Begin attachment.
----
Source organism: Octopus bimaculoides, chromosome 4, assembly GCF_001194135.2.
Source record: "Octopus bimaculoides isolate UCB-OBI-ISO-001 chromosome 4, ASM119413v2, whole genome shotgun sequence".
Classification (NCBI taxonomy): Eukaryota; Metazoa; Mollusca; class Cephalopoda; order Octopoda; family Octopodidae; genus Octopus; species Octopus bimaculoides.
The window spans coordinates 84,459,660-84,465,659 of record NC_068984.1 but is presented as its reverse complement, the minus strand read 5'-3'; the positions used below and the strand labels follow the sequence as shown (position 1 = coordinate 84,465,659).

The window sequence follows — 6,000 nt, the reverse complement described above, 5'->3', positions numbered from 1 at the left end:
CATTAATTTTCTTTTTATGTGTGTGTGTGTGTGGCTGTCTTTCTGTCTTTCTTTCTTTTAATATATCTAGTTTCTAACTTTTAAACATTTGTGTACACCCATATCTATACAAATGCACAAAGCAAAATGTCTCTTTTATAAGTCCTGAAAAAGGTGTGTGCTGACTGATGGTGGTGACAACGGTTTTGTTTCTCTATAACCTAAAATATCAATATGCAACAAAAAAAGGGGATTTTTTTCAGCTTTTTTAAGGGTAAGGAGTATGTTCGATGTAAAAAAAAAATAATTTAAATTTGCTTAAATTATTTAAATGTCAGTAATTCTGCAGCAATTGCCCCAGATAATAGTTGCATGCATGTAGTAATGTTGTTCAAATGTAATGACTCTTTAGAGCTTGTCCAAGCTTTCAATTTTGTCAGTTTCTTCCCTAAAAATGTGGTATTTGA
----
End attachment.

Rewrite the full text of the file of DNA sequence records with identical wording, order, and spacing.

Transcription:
Source organism: Octopus bimaculoides, chromosome 4, assembly GCF_001194135.2.
Source record: "Octopus bimaculoides isolate UCB-OBI-ISO-001 chromosome 4, ASM119413v2, whole genome shotgun sequence".
Classification (NCBI taxonomy): Eukaryota; Metazoa; Mollusca; class Cephalopoda; order Octopoda; family Octopodidae; genus Octopus; species Octopus bimaculoides.
The window spans coordinates 84,459,660-84,465,659 of record NC_068984.1 but is presented as its reverse complement, the minus strand read 5'-3'; the positions used below and the strand labels follow the sequence as shown (position 1 = coordinate 84,465,659).

The window sequence follows — 6,000 nt, the reverse complement described above, 5'->3', positions numbered from 1 at the left end:
CATTAATTTTCTTTTTATGTGTGTGTGTGTGTGGCTGTCTTTCTGTCTTTCTTTCTTTTAATATATCTAGTTTCTAACTTTTAAACATTTGTGTACACCCATATCTATACAAATGCACAAAGCAAAATGTCTCTTTTATAAGTCCTGAAAAAGGTGTGTGCTGACTGATGGTGGTGACAACGGTTTTGTTTCTCTATAACCTAAAATATCAATATGCAACAAAAAAAGGGGATTTTTTTCAGCTTTTTTAAGGGTAAGGAGTATGTTCGATGTAAAAAAAAAATAATTTAAATTTGCTTAAATTATTTAAATGTCAGTAATTCTGCAGCAATTGCCCCAGATAATAGTTGCATGCATGTAGTAATGTTGTTCAAATGTAATGACTCTTTAGAGCTTGTCCAAGCTTTCAATTTTGTCAGTTTCTTCCCTAAAAATGTGGTATTTGA